The origin of Robotics

via themoviedb.org

When words become commonplace enough, it’s easy to assume that they have always been used, or that they are some how intrinsically related to whatever they refer to, but in reality a lot of the terminology we use comes from literature. Case in point:

10 Words You Might Think Came from Science (But are Really from Science Fiction)

In addition to that set of words, according to the OED, the term “robot” was originally a “reference to the mass-produced workers in Karel Čapek’s play  R.U.R.: Rossum’s Universal Robots (1920) which are assembled from artificially synthesized organic material.”

After all, words don’t just appear out of thin air with a predefined meaning. Someone has to come up with them at some point.

Are there any words, expressions, or phrases that you’ve been surprised to discover come from a book, movie, play or poem? (And don’t worry, Shakespeare will get his own discussion.)

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2 thoughts on “The origin of Robotics

  1. You know, I’m not a frequent visitor of io9, but I happened to read that article yesterday. It made me think of Thor, actually. Natalie Portman’s character is arguing with Stellan Skarsgard’s character about science and science fiction. Skarsgard says the idea that the man they came across is Thor is science fiction, not science. Portman argues that it’s not science YET.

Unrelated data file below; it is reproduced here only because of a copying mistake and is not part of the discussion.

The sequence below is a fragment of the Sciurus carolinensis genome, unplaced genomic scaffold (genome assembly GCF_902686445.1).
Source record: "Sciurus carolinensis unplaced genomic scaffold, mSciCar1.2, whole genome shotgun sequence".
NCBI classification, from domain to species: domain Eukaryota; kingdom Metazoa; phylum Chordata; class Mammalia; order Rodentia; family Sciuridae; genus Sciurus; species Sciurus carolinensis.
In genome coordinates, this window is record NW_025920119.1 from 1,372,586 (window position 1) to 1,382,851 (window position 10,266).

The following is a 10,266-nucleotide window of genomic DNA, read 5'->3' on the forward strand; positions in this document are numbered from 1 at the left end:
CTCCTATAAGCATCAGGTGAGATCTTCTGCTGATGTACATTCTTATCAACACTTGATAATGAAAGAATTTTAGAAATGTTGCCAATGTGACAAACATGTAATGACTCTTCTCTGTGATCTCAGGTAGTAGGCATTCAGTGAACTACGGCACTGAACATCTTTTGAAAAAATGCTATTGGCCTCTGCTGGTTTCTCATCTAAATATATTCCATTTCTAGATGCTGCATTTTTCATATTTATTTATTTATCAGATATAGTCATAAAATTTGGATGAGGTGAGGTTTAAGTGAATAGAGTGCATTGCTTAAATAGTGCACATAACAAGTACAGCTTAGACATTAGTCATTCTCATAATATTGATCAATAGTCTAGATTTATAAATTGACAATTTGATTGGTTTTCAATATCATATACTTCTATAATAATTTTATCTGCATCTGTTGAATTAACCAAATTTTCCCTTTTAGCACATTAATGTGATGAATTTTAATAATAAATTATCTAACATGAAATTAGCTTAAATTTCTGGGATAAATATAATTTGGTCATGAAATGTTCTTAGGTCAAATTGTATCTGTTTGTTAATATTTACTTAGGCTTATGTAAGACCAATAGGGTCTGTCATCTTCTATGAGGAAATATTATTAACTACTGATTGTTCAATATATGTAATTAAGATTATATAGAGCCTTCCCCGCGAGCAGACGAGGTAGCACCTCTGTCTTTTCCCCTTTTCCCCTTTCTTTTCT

Though when it comes to scifi, my real specialty is Star Trek. The Original Series’ future tech, in many ways, is today’s old news. Doors that sense when you are near and open automatically for you, communicators that flip open, allowing you to speak to someone miles and miles away, and Uhura’s wireless earpiece which allows her to hear and speak without a a handset are all examples of technology that has become commonplace.

    I think I got a little distracted in that paragraph. It tends to happen when I start talking Star Trek. My point, though, is that science fiction DOES become science, and we sometimes adopt the words used in the fiction to describe our science.

    • Thanks for that response, Steve. I think you’re absolutely right about science fiction becoming science (and I love that you threw a Thor reference in there). I think it just goes to show how completely media becomes intertwined with the way we live. All of those examples from Star Trek are great, and even though Star Trek isn’t the directly the reason for or the origin of those technologies that we have today today, it’s really fascinating to see how the ideas portrayed in the media of the past has come to fruition today.

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